Jonathan Edwards on Christ and Lucifer: a misunderstanding making the rounds

There is a charge that is making the rounds on the web that Jonathan Edwards (1703 - 1758) believed that Satan was initially a superior being to Jesus and that Jesus was an exalted man. The text of Edwards cited in relation to this charge is the following from “Fall of the Angels,” in “Miscellaneous Observations on Important Theological Subjects,” Chapter XI, of The Works of Jonathan Edwards (Hendrickson Publishers, 1998), II, 609. The charge is an utterly silly one based on a failure to read the text closely. Here is the text. My comment follows.

Corol. I. Hence learn that Satan before his fall was the Messiah or Christ, as he was the anointed. The word anointed is radically the same in Hebrew as the word Messiah: so that in this respect our Jesus is exalted into his [Satan’s] place in heaven.

Corol. II. These things show another thing, wherein Jesus is exalted into the place of Lucifer; that whereas he had the honour to dwell in the holy of holies continually, so Jesus is there entered, not as the high priests of old, but to be there continually, but in this respect is exalted higher than Lucifer ever was; that whereas Lucifer was only near the throne, or kneeling on the mercy-seat in humble posture, covering it with his wings, Jesus is admitted to sit down for ever with God on the throne.

Corol. IV. In another respect also Jesus succeeds Lucifer, viz. in being the covering cherub. The word translated cover, often and commonly signifies to protect. It was committed to this archangel especially, to have the care of protecting the beloved race, elect man, that was God’s jewel, his first-fruits, his precious treasure, laid up in God’s ark, or cabinet, hid in the secret of his presence. That was the great business the angels were made for, and therefore was especially committed to the head of the angels. But he fell from his innocency and dignity, and Jesus in his stead becomes the Cherub that covereth, the great Protector and Saviour of elect man, that gathereth them as a hen her chickens under his wings.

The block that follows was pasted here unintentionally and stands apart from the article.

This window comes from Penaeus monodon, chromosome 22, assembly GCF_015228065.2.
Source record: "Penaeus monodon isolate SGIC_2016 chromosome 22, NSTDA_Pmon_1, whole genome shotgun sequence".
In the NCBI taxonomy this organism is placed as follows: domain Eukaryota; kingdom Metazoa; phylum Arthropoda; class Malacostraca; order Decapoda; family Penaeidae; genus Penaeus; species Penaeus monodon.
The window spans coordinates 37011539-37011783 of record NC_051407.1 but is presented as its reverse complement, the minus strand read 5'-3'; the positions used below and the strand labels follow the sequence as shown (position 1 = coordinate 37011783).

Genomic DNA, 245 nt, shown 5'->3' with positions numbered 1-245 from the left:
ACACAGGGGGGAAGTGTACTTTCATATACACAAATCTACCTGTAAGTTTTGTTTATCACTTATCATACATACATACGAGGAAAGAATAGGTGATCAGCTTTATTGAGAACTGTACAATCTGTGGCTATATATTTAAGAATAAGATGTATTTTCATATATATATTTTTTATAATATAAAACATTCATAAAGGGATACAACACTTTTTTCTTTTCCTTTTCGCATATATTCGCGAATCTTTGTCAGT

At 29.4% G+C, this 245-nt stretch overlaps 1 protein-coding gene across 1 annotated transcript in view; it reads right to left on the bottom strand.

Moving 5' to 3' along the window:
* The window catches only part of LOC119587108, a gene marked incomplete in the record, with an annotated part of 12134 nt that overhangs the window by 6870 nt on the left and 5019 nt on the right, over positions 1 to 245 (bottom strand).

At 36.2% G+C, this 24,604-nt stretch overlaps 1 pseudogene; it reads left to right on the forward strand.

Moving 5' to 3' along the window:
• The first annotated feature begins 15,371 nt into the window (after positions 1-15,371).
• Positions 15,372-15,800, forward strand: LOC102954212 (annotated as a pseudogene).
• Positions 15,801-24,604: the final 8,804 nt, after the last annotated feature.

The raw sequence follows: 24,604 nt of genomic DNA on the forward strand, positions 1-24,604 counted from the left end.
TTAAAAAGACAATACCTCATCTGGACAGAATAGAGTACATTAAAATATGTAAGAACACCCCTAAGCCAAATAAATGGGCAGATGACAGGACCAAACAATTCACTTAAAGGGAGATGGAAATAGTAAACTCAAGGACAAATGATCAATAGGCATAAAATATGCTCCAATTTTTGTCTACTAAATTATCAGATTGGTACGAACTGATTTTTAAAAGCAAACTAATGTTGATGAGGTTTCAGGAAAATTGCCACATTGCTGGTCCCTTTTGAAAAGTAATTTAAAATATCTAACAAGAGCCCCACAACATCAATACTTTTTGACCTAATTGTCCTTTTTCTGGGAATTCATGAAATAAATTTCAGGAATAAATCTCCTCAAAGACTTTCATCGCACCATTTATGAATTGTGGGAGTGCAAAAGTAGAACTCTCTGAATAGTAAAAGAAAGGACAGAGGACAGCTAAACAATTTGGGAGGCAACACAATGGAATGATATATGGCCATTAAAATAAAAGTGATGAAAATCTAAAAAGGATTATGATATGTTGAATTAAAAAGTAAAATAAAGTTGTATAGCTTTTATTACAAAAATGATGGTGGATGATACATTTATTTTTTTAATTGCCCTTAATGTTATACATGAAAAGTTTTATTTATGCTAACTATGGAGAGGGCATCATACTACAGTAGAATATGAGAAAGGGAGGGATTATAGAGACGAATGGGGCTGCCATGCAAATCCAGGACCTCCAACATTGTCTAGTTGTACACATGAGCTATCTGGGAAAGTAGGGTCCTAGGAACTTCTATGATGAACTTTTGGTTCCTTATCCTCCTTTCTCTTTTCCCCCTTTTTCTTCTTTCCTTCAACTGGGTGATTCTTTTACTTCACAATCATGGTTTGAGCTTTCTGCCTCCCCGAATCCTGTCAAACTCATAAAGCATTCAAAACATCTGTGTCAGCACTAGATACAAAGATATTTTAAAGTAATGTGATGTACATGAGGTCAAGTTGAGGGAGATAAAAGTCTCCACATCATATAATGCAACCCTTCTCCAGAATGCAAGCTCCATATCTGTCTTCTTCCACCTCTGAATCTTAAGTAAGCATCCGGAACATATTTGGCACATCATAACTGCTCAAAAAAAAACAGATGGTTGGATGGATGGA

Corol. V. Lucifer, while a holy angel, in having the excellency of all those glorious things that were about him, all summed up in him, was a type of Christ, in whom all the glory and excellency of all elect creatures is more properly summed, as the head and foundation of all, just as the brightness of all, that reflects the light of the sun, is summed up in the sun.

“… Therefore, seeing Lucifer was the head, and captain, and prince of all, and the highest creature in the whole universe, we may suppose that he had, as God’s chief servant, and the grand minister of his providence, and the top of the creation, in some respect committed to him power, dominion, and principality over the whole creation, and all the kingdom of providence; and as all the angels are called the sons of God, Lucifer was his [God’s] first-born, and was the firstborn of every creature. But when it was revealed to him, high and glorious as he was, that he must be a ministering spirit to the race of mankind which he had seen newly created, which appeared so feeble, mean, and despicable, so vastly inferior, not only to him, the prince of the angels, and head of the created universe, but also to the inferior angels, and that he must be subject to one of that race that should hereafter be born, he could not bear it. This occasioned his fall; and now he, with the other angels whom he drew away with him, are fallen, and elect men are translated to supply their places, and are exalted vastly higher in heaven than they. And the Man Jesus Christ, the Chief, and Prince, and Captain of all elect men, is translated and set in the throne that Lucifer, the chief and prince of the angels, left, to be the head of the angels in his stead, the head of principality and power, that all the angels might do obeisance to him; for God said “Let all the angels of God worship him;” and God made him his first-born instead of Lucifer, higher than all those thrones, dominions, principalities, and powers, and made him, yea, made him in his stead the first-born of every creature, or of the whole creation, and made him also in his stead the bright and morning star, and head and prince of the universe; yea, gave this honour, dignity, and power unto him, in an unspeakably higher and more glorious manner than ever he had done to Lucifer, and appointed him to conquer, subdue, and execute vengeance upon that great rebel.”